The Real Reason Snoop Dogg Was Acquitted Of Murder

Snoop Dogg has dominated hip-hop and pop culture for almost three decades, amassing a fortune that Celebrity Net Worth believes to be in the region of $150 million, and emerged as the gangsta rap era's greatest survivor. It's hard to imagine that it could very well have been over before it even started.

On August 25, 1993, when the West Coast rapper was in the midst of creating one of hip-hop's all-time classics, his debut album "Doggystyle," Snoop was involved in a deadly shooting in the Palms area of Los Angeles. He and his bodyguard, Mckinley "Malik" Lee, were driving in Snoop's Jeep when they got into a confrontation with an alleged gang member called Philip Woldermariam.  Woldermariam was shot by Lee, and later died of his injuries, per HipHopDX.

Snoop — who was already famous thanks to his features on Dr. Dre's 1992 album "The Chronic" — went underground following the shooting, only surfacing a month later, when he presented an award at the MTV Video Music Awards, accord to The L.A. Times. That night, Snoop turned himself in to the police, with his attorney claiming that the shooting of Woldernariam was in self-defense as official set about taking the rapper to trial for murder.

Snoop Dogg on trial

After Snoop Dogg's arrest in September 1993, the editor of The Source, Jon Shecter, predicted that the chain of events "will only make the record blow up even more because it will generate even more curiosity among those who have never heard of him" (via The L.A. Times). Indeed, the looming murder trial grabbed headlines at the height of the press' sensationalization of the gangsta rap phenomenon. And Shecter was proved correct when "Doggystyle" became one of the best-selling albums of the year after its release in November 1993, debuting at No. 1 on the Billboard chart (per The Source).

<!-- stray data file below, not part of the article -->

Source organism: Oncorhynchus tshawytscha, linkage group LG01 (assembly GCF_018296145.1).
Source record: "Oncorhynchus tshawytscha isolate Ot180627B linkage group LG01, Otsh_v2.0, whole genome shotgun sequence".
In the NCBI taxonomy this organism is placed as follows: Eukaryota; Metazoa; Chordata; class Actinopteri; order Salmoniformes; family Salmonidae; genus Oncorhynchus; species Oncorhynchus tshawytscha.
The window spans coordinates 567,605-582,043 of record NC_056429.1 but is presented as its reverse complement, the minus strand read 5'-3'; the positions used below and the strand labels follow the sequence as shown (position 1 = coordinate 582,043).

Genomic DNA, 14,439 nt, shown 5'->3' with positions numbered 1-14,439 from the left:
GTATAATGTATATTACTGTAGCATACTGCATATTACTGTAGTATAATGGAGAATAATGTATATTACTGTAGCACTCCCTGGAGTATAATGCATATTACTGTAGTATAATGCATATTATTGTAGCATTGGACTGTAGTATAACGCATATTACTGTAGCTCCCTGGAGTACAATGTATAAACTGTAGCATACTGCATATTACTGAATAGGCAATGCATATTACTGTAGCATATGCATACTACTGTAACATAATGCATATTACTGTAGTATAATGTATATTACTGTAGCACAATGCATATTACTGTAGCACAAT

Snoop still had his trial to face, but his prosecutors were hamstrung from the start: It soon emerged that police had mistakenly destroyed key evidence in the case, while the prosecutors themselves were held in contempt of court for "procedural infractions," per MTV.

As HipHopDX notes, Snoop's celebrity lawyer Johnny Cochran argued that Woldermariam had indeed been armed, but that his friends had hidden the weapon. Meanwhile, Snoop's record label flooded the courtroom with famous supporters, including Death Row rapper Tupac Shakur, and chart favorite MC Hammer. Snoop and Lee were acquitted February 20, 1996, after a 24-month trial.

Following the acquittal, Snoop made a conscious effort to minimize the theme of gang-related death from his lyrics, which had regularly featured in his bars to that point, and later explained how his change in subject matter bothered his fanbase, but that he was comfortable with his decision. "They wanted me to glamorize and glorify," he said, "but I was like, 'Somebody's life was lost. My life was changed. This is a real situation.'" (per HipHopDX)